October 31, 2016
The Most Valuable
Information Free To All

Afghan Refugees: Conversations Along the Migration Trail

In the first part of our op-ed series “Afghans on the Migration Trail,” which coincides with the Brussels Conference on Afghanistan, migration specialist Nassim Majidi discusses her research, illustrating the diverse tapestry of Afghans seeking asylum.

By Nassim Majidi, NewsDeeply.com


Afghan men walk in the fields at the northern Greek border with Macedonia. AP/Petros Giannakouris

Afghan men walk in the fields at the northern Greek border with Macedonia. AP/Petros Giannakouris

EUROPEAN AND AFGHAN leaders are meeting in Brussels this week for a conference to raise funds to help promote the stability and development of the country.

A major issue underlying the summit is the new exodus of Afghans fleeing their country – the first of this scale since the Taliban was overthrown by international forces in 2001. Last year, Afghans were the second-largest national group fleeing to Europe after Syrians. Europe now plans to return thousands of Afghans who are not granted asylum back to the country.

Yet despite the image presented by the Afghan government of a country on the path to stability, the reality looks very different for Afghans.

How and why do some decide to flee a country, and what goes on in their minds while leaving?

Our Kabul-based research team conducted a self-funded study seeking to answer these questions. We collected the stories of 35 Afghan migrants in transit – in their destination country and ultimately upon their return to Afghanistan – to explore the conditions prompting their decisions to leave.

The Afghans interviewed during our multiyear study live with fear every day, but also with ambitions, hopes and aspirations that contributed to their decision to migrate. They described worsening social strife at home and increasing conflict, as well as the desire to fulfill their professional and economic ambitions. During our conversations with Afghans, we found that the fear of persecution is present across ethnicities and social and economic classes, and in both urban and rural areas in Afghanistan.

They might not be under an immediate and “well-founded” threat of persecution – the criteria for refugee status as defined by the 1951 Refugee Convention. They might not have been displaced by direct conflict. But the high probability of danger pushes them to leave before there is an immediate threat to their lives. Most Afghans whom we interviewed made a subjective assessment of the threat to their lives based on their prior experiences and the general situation in their communities.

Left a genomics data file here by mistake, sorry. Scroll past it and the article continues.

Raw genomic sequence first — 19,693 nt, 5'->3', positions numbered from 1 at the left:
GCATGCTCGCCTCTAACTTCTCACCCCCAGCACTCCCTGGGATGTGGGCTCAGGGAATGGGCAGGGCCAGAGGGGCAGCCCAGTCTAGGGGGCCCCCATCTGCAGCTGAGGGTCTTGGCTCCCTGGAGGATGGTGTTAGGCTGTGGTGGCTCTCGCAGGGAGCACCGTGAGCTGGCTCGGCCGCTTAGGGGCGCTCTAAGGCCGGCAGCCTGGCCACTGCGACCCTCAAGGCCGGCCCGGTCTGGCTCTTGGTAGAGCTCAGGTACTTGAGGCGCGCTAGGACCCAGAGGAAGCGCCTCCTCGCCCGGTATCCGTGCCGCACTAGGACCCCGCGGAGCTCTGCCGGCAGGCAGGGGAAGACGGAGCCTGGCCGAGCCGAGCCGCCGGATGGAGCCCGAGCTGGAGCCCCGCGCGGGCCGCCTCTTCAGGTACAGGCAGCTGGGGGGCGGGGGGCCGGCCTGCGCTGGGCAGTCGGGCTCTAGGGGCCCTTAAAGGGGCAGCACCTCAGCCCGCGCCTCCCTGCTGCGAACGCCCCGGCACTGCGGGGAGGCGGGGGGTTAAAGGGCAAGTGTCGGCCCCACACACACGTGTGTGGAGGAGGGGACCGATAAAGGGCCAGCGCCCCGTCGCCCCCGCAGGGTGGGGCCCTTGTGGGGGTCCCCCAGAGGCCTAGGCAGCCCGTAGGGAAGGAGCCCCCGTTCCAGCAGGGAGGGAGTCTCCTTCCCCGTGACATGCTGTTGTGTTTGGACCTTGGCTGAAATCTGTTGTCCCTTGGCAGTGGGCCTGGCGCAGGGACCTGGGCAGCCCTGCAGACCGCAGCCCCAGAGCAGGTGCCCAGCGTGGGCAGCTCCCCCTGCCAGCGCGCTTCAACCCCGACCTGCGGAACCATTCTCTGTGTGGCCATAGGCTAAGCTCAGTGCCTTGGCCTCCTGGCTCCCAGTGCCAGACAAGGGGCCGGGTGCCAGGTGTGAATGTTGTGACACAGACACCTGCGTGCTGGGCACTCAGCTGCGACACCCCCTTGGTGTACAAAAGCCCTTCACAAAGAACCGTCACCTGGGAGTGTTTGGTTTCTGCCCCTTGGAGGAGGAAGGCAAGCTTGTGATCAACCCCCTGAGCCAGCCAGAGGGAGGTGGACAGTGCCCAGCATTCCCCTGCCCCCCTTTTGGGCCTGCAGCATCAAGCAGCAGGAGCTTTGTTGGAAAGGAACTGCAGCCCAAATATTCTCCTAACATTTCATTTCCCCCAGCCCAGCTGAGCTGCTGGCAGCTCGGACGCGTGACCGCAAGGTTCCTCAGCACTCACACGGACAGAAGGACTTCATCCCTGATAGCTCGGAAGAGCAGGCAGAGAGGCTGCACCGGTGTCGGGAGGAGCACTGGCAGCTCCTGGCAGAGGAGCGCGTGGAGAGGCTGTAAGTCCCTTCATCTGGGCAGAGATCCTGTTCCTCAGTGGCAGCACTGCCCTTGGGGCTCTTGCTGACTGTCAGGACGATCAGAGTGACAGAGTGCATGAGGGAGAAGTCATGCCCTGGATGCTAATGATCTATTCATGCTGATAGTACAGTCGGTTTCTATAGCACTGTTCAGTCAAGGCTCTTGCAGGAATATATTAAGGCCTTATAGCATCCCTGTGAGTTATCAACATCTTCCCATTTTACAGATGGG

Their assessments often fail to be recognized by asylum authorities abroad as being worthy of refugee status. Yet the term “persecution” is ever evolving, and as refugee law experts explain, people can claim asylum based on threats to other members of the community rather than just specific threats to themselves.

“Every day we see suicide attacks in Kabul, the capital, not to talk about the violence in the provinces,” Kabir, a 27-year-old who worked for a commercial bank in Afghanistan before fleeing to Sweden, told our research team. “If I am ready to compromise all of this, it is because I know it will soon be bad,” he explained of his decision to give up a decent standard of living in his country because of the daily violence.

Two girls look through the window of an abandoned school used by volunteers to host Syrian and Afghan refugees in Athens, on July 1, 2016. (AFP/ARIS MESSINIS)

Two girls look through the window of an abandoned school used by volunteers to host Syrian and Afghan refugees in Athens, on July 1, 2016. (AFP/ARIS MESSINIS)

“All rural people came to urban areas because there is no security at all and no institutions – even humanitarian institutions cannot work there,” Waheedullah, a 28-year-old who fled from Afghanistan to Germany, told us. “But in urban areas, you cannot find a job in Kabul, while in the rural areas, Taliban will threaten you or you might be killed.”

Many Afghans we interviewed said they were advised not to tell anyone they planned to leave to avoid the rumors that would surround them and their families. Many invested their assets, sold personal property such as cars or jewelry or borrowed money to finance their journeys.

The uncertainty does not end once they leave the country, as migration policies and interpretations of what constitutes a “well-founded fear of persecution” differ from country to country and shift over time. Generations of Afghans have spent their lifetimes adjusting their plans to changing governments, regimes and conflicts, and the cycle does not stop with their migration.

Some, like Waheedullah in Germany, find the circumstances are vastly different from what they had hoped. “Of course it is not like what we imagined,” he said. “Still, I hope the government will provide us [with] better conditions, once we are accepted.”

Others change their destination en route in reaction to shifting conditions in Europe. “At first, our destination country was Germany, but we changed our minds when we reached Austria because plenty of migrants wanted to seek asylum in Germany,” says 27-year-old Kabir Rahimi. “That is why we selected Sweden.”

Over the coming weeks, we will publish a series of stories about why Afghans are fleeing their homeland, based on the testimonies of a diverse profile of Afghans collected along the migration trail during our research.

The views expressed in this article belong to the author and do not necessarily reflect the editorial policy of Refugees Deeply.

Leave a reply